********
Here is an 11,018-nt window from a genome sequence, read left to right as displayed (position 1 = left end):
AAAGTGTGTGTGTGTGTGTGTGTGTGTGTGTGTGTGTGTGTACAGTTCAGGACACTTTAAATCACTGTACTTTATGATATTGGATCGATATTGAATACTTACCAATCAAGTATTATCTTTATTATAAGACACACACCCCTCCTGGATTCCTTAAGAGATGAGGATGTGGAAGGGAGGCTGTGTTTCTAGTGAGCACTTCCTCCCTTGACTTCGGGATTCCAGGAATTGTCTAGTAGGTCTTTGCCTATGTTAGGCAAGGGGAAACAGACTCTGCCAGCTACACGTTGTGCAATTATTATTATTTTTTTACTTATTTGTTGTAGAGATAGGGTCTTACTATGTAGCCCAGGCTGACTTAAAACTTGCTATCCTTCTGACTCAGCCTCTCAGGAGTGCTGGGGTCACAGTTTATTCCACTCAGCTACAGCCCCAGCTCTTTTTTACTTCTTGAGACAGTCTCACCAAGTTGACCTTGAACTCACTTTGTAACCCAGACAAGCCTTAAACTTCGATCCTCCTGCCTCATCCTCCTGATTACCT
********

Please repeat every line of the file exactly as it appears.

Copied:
Here is an 11,018-nt window from a genome sequence, read left to right as displayed (position 1 = left end):
AAAGTGTGTGTGTGTGTGTGTGTGTGTGTGTGTGTGTGTGTACAGTTCAGGACACTTTAAATCACTGTACTTTATGATATTGGATCGATATTGAATACTTACCAATCAAGTATTATCTTTATTATAAGACACACACCCCTCCTGGATTCCTTAAGAGATGAGGATGTGGAAGGGAGGCTGTGTTTCTAGTGAGCACTTCCTCCCTTGACTTCGGGATTCCAGGAATTGTCTAGTAGGTCTTTGCCTATGTTAGGCAAGGGGAAACAGACTCTGCCAGCTACACGTTGTGCAATTATTATTATTTTTTTACTTATTTGTTGTAGAGATAGGGTCTTACTATGTAGCCCAGGCTGACTTAAAACTTGCTATCCTTCTGACTCAGCCTCTCAGGAGTGCTGGGGTCACAGTTTATTCCACTCAGCTACAGCCCCAGCTCTTTTTTACTTCTTGAGACAGTCTCACCAAGTTGACCTTGAACTCACTTTGTAACCCAGACAAGCCTTAAACTTCGATCCTCCTGCCTCATCCTCCTGATTACCT